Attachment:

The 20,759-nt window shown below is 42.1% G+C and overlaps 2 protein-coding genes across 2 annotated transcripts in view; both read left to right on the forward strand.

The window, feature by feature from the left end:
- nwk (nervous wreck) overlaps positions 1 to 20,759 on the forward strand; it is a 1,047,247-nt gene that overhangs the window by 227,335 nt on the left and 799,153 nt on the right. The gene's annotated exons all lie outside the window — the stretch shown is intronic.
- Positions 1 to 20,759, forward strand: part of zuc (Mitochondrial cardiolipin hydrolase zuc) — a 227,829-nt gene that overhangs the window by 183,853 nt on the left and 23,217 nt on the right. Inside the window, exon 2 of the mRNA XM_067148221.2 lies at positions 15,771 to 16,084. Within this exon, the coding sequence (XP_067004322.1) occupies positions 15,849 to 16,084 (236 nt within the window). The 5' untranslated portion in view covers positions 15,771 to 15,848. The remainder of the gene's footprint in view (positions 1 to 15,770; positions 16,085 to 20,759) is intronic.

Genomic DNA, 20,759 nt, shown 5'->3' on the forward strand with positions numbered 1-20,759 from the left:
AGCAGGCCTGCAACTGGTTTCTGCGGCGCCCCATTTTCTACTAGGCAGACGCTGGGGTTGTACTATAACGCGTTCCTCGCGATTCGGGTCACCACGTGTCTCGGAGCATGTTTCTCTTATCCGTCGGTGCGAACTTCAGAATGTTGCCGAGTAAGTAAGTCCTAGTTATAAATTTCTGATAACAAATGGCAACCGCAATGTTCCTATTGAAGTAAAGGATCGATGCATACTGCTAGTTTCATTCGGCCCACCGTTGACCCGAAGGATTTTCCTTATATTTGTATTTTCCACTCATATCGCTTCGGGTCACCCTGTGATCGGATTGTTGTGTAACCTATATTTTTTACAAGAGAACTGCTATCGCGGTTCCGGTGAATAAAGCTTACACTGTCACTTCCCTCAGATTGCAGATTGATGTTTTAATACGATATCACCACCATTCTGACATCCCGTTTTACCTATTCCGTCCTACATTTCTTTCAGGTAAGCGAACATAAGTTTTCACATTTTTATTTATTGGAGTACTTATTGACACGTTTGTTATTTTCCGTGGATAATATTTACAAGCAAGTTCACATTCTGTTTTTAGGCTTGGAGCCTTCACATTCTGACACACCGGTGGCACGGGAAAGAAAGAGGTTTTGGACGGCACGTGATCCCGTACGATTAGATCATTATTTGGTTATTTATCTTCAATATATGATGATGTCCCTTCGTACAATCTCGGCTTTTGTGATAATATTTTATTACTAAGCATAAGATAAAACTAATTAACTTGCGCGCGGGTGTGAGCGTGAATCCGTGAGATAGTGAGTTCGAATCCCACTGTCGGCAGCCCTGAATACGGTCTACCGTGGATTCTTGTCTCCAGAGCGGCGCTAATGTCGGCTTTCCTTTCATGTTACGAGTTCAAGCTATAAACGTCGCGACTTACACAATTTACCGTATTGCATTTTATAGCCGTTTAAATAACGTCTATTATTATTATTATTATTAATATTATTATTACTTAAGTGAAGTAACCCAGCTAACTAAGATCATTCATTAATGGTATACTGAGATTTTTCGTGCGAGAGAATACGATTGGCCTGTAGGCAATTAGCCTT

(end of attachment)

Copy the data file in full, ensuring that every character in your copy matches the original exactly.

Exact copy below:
The 20,759-nt window shown below is 42.1% G+C and overlaps 2 protein-coding genes across 2 annotated transcripts in view; both read left to right on the forward strand.

The window, feature by feature from the left end:
- nwk (nervous wreck) overlaps positions 1 to 20,759 on the forward strand; it is a 1,047,247-nt gene that overhangs the window by 227,335 nt on the left and 799,153 nt on the right. The gene's annotated exons all lie outside the window — the stretch shown is intronic.
- Positions 1 to 20,759, forward strand: part of zuc (Mitochondrial cardiolipin hydrolase zuc) — a 227,829-nt gene that overhangs the window by 183,853 nt on the left and 23,217 nt on the right. Inside the window, exon 2 of the mRNA XM_067148221.2 lies at positions 15,771 to 16,084. Within this exon, the coding sequence (XP_067004322.1) occupies positions 15,849 to 16,084 (236 nt within the window). The 5' untranslated portion in view covers positions 15,771 to 15,848. The remainder of the gene's footprint in view (positions 1 to 15,770; positions 16,085 to 20,759) is intronic.

Genomic DNA, 20,759 nt, shown 5'->3' on the forward strand with positions numbered 1-20,759 from the left:
AGCAGGCCTGCAACTGGTTTCTGCGGCGCCCCATTTTCTACTAGGCAGACGCTGGGGTTGTACTATAACGCGTTCCTCGCGATTCGGGTCACCACGTGTCTCGGAGCATGTTTCTCTTATCCGTCGGTGCGAACTTCAGAATGTTGCCGAGTAAGTAAGTCCTAGTTATAAATTTCTGATAACAAATGGCAACCGCAATGTTCCTATTGAAGTAAAGGATCGATGCATACTGCTAGTTTCATTCGGCCCACCGTTGACCCGAAGGATTTTCCTTATATTTGTATTTTCCACTCATATCGCTTCGGGTCACCCTGTGATCGGATTGTTGTGTAACCTATATTTTTTACAAGAGAACTGCTATCGCGGTTCCGGTGAATAAAGCTTACACTGTCACTTCCCTCAGATTGCAGATTGATGTTTTAATACGATATCACCACCATTCTGACATCCCGTTTTACCTATTCCGTCCTACATTTCTTTCAGGTAAGCGAACATAAGTTTTCACATTTTTATTTATTGGAGTACTTATTGACACGTTTGTTATTTTCCGTGGATAATATTTACAAGCAAGTTCACATTCTGTTTTTAGGCTTGGAGCCTTCACATTCTGACACACCGGTGGCACGGGAAAGAAAGAGGTTTTGGACGGCACGTGATCCCGTACGATTAGATCATTATTTGGTTATTTATCTTCAATATATGATGATGTCCCTTCGTACAATCTCGGCTTTTGTGATAATATTTTATTACTAAGCATAAGATAAAACTAATTAACTTGCGCGCGGGTGTGAGCGTGAATCCGTGAGATAGTGAGTTCGAATCCCACTGTCGGCAGCCCTGAATACGGTCTACCGTGGATTCTTGTCTCCAGAGCGGCGCTAATGTCGGCTTTCCTTTCATGTTACGAGTTCAAGCTATAAACGTCGCGACTTACACAATTTACCGTATTGCATTTTATAGCCGTTTAAATAACGTCTATTATTATTATTATTATTAATATTATTATTACTTAAGTGAAGTAACCCAGCTAACTAAGATCATTCATTAATGGTATACTGAGATTTTTCGTGCGAGAGAATACGATTGGCCTGTAGGCAATTAGCCTT